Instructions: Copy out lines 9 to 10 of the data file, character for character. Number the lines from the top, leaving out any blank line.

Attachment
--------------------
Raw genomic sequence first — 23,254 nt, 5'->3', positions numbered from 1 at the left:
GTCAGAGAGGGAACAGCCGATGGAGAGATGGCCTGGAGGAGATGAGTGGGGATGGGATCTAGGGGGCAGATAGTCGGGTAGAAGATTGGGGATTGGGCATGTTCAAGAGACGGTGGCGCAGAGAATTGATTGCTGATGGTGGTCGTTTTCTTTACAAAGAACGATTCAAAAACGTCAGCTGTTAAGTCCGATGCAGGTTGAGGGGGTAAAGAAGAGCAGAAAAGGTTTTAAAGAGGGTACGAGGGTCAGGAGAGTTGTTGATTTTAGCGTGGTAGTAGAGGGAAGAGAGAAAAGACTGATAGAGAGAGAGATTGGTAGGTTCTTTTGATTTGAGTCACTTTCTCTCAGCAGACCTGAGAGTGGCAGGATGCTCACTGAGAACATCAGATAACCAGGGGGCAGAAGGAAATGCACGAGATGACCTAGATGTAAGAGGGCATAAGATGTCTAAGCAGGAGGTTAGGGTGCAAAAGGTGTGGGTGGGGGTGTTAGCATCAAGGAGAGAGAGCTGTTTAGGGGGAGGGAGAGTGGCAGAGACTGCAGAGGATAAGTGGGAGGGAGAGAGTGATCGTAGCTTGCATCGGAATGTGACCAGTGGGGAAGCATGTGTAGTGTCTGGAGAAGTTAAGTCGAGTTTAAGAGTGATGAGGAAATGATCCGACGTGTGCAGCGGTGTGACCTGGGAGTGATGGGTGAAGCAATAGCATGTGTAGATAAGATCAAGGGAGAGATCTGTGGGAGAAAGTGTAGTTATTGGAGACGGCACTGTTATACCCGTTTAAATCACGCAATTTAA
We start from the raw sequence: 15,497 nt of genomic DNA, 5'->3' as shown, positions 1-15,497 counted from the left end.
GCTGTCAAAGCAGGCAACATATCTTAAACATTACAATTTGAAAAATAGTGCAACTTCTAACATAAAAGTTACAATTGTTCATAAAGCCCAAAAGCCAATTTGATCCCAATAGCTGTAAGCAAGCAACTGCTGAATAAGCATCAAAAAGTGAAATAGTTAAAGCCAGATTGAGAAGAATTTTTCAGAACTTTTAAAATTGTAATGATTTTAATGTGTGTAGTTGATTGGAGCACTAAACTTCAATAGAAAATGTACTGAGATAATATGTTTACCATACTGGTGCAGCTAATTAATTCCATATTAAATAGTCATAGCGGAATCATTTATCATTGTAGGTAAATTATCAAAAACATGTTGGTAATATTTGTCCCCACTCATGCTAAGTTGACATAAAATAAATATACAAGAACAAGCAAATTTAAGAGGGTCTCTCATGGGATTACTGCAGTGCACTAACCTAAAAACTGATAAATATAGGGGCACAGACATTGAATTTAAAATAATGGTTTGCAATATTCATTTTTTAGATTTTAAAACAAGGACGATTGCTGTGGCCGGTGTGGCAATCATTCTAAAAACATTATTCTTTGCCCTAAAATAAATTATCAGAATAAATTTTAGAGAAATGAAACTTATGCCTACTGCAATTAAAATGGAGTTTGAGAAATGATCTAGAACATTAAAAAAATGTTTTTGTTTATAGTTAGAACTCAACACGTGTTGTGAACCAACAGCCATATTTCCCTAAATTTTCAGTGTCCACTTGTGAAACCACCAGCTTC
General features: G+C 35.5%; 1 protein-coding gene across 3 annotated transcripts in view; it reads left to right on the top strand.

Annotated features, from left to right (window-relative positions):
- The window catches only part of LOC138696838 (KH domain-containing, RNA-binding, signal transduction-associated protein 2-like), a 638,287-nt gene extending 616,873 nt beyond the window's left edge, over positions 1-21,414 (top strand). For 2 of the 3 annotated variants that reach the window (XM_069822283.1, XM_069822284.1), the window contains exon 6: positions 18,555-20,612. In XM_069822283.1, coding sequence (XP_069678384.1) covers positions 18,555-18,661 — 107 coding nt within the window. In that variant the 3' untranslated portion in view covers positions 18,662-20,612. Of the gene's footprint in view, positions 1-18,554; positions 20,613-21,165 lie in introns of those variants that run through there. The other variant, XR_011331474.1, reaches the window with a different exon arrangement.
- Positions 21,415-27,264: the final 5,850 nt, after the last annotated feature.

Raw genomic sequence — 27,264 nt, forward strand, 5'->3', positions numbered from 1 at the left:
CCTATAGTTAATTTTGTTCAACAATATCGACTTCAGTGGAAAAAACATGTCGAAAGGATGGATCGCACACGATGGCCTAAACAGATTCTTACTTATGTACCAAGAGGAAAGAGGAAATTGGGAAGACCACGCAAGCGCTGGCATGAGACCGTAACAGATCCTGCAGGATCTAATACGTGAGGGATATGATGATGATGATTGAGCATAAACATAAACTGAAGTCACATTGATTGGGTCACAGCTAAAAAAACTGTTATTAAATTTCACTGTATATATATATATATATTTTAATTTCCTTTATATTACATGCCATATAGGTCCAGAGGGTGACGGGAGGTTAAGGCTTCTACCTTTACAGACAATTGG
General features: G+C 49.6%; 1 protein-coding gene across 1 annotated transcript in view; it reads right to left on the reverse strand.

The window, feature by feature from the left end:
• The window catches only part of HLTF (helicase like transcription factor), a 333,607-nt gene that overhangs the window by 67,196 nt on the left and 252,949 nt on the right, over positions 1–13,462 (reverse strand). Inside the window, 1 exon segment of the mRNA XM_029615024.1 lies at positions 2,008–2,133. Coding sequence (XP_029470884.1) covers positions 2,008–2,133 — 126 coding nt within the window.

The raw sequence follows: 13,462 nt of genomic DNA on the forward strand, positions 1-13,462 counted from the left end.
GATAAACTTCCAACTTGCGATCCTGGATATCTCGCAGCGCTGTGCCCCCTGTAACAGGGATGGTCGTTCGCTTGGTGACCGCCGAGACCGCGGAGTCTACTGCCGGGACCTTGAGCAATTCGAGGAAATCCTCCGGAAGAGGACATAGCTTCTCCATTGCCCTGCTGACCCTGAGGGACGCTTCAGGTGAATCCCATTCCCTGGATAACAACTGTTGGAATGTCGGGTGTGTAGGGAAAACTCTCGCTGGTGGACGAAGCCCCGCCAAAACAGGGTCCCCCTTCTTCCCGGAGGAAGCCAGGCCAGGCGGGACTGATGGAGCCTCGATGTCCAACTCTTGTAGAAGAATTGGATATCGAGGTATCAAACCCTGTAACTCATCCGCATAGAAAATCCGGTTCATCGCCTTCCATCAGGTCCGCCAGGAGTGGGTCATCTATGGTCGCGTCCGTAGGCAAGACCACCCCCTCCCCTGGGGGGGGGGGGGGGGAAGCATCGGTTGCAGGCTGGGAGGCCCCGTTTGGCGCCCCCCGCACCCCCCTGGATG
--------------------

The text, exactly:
Raw genomic sequence — 27,264 nt, forward strand, 5'->3', positions numbered from 1 at the left:
CCTATAGTTAATTTTGTTCAACAATATCGACTTCAGTGGAAAAAACATGTCGAAAGGATGGATCGCACACGATGGCCTAAACAGATTCTTACTTATGTACCAAGAGGAAAGAGGAAATTGGGAAGACCACGCAAGCGCTGGCATGAGACCGTAACAGATCCTGCAGGATCTAATACGTGAGGGATATGATGATGATGATTGAGCATAAACATAAACTGAAGTCACATTGATTGGGTCACAGCTAAAAAAACTGTTATTAAATTTCACTGTATATATATATATATATTTTAATTTCCTTTATATTACATGCCATATAGGTCCAGAGGGTGACGGGAGGTTAAGGCTTCTACCTTTACAGACAATTGG